Zombies Support Physicalism
All right, all you philosophy of mind buffs. Here's my twist on the old zombie problem.
Originally, the zombie problem was supposed to show that physicalism is false. The idea is basically this: If it is possible that a zombie, a creature that is physically indistinguishable from a human, but which is not actually conscious, could exist, then there is something that is non-physical which constitutes actual consciousness. Therefore physicalism is false.
I've always thought this a silly argument, in that it confuses what is possible in the imagination with what is actually possible in reality. Yes, I can imagine a zombie. No, I don't think such a zombie is *actually* possible. In much the same way I can imagine a god who created the universe, but don't think such a god actually exists.
So, right off the bat, the zombie argument looks like it fails to disprove physicalism.
But I'd like to make a quick argument to show that zombies would actually *support* physicalism. And I hope you all try to tear it apart and find holes in my argument.
Here goes: The gist of the argument is that if zombies are possible, how do you know you yourself are not a zombie? In fact, if zombies are possible, then it is possible that all so-called 'conscious' beings, yourself included, are actually zombies who only *believe* they are conscious. In other words, the intuition that consciousness is non-physical is just a flawed zombie idea, and really we are completely physical beings who have a physical/zombie simulated experience which we call 'consciousness', and merely imagine that this consciousness is non-physical.
Thus, if zombies are possible, that lends credence to the idea that physicalism is true, and we are all zombies, and 'consciousness' is actually a physical thing.
The argument rests upon the key point that zombies are *physically indistinguishable* from real conscious humans. That means:
- All zombies believe they are conscious, i.e. that they have 'conscious experiences'.
- There is no possible test/question you could ask a subject to determine if that subject is a zombie or a real conscious person.
- If you ask a zombie, "Do you have conscious experiences?" The zombie will answer "Yes, of course," just like a person would.
- Zombies, therefore, must have an analogue of 'conscious experience' in their brains which they use to reference their 'consciousness' during such conversations/tests/questions. (I.e. when a zombie talks of experiencing the colour Red, there must be a physical representation of 'Red' and 'the experience of Red' in the brain to which the zombie is referring.)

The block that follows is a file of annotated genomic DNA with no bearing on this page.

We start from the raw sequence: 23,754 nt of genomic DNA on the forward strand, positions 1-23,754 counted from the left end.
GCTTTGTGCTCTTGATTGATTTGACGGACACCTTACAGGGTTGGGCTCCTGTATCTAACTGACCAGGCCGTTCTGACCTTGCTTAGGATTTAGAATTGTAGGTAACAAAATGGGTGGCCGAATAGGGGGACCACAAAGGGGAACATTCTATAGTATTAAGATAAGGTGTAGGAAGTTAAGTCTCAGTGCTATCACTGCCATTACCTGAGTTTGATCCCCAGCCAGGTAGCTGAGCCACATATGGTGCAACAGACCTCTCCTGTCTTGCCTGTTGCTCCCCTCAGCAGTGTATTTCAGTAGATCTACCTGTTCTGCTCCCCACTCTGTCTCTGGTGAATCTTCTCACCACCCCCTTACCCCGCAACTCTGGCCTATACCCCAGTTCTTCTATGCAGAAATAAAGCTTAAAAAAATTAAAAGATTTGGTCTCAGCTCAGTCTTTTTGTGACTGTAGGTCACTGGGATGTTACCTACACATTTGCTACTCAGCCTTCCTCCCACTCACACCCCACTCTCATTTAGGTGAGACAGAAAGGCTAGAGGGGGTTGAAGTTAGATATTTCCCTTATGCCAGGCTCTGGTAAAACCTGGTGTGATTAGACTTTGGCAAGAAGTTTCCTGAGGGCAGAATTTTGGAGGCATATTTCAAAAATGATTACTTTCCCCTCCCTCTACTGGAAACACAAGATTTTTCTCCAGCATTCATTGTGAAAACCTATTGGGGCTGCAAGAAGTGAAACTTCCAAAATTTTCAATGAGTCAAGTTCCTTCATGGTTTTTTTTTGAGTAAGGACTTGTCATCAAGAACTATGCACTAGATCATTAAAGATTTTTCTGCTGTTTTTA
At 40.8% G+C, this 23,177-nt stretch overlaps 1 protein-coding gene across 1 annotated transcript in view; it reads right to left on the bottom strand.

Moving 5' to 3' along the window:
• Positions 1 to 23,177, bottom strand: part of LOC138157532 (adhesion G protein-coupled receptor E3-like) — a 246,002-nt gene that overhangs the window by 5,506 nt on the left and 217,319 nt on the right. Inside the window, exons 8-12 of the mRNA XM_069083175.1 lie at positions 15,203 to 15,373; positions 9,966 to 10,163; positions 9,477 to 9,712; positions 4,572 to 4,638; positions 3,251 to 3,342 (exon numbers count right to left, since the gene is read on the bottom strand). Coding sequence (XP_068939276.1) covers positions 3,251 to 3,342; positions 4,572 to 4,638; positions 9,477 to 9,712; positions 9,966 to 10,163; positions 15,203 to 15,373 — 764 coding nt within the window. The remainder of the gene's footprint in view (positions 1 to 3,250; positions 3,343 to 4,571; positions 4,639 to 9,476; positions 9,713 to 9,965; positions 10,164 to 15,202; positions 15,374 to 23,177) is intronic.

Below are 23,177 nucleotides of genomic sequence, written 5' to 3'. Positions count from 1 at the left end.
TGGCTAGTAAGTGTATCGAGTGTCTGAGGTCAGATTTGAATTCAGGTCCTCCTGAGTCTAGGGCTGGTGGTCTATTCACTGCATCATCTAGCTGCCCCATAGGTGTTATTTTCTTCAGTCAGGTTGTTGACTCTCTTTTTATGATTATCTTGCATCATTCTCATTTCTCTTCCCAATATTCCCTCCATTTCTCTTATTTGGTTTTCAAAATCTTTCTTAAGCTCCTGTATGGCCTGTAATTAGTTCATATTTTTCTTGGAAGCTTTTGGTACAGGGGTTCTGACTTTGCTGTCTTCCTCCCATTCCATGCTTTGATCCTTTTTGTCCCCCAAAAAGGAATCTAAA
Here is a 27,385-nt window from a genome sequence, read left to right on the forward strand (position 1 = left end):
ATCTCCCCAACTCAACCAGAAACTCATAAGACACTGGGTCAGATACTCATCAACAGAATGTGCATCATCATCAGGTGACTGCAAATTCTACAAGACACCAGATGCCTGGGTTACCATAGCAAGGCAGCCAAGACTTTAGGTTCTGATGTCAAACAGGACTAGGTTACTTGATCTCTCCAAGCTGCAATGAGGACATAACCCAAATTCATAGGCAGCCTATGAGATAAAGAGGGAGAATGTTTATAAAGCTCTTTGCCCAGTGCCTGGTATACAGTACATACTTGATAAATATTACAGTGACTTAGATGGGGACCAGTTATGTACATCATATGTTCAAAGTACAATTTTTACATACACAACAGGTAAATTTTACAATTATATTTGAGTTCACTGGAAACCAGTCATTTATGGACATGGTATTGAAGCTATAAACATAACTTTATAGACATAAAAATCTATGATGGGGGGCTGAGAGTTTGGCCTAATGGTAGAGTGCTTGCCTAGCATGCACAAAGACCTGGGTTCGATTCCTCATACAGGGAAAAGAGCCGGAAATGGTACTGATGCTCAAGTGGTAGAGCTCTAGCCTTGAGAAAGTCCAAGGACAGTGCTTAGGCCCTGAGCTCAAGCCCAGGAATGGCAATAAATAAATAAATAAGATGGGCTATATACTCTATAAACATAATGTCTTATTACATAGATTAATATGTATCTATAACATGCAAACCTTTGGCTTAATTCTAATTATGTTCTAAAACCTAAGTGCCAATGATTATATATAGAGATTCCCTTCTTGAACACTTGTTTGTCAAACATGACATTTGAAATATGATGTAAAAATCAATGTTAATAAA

- Therefore, this physical analogue of 'conscious experience' in the zombie brain, must *also* be present in a real human's brain, because zombies and humans are physically indistinguishable.
- Therefore, it is possible that you yourself are a zombie who is absolutely convinced you are actually a real conscious human.
- Instead of a non-physical consciousness, you would have a physical analogue of consciousness in your brain.
- If you did *not* have this analogue of consciousness in your brain (i.e. if consciousness is in fact non-physical), then there would be a physical difference between you and a zombie, and the premise that zombies are possible would be contradicted.
- In other words, if zombies are possible, then this *subtracts* support from dualism/non-physicalism.
So, either way you look at it, if zombies are possible, then this both supports physicalism and detracts from non-physicalism. Furthermore, we are probably all zombies, and we probably all have physical analogues of our imagined non-physical consciousness in our brains. The intuition that consciousness is non-physical is an error. The 'analogues' are actually what consciousness *is*. We only imagine that consciousness is something other than these physical 'analogues'.
So, it seems to me that the zombie problem backfires, and it's actually a problem for the opponents of physicalism. Either zombies are *not* possible, and dualism is true, or zombies *are* possible, and physicalism is probably true. Positing zombies does nothing good for opponents of physicalism.
It is still theoretically possible that there is this mysterious thing called 'consciousness' which is non-physical. But according to the zombie premise, this non-physical consciousness would not actually do anything at all, since all of its function would be performed by the physical analogue of consciousness in the brain (that both zombies and people both have). When a real conscious person talks of experiencing the colour Red, there is also a physical representation of 'Red' and 'the experience of Red' in the person's brain, and the non-physical consciousness is left with no explanatory work to do.
Thus, by Occam's Razor, physicalism is more justified, if zombies are possible.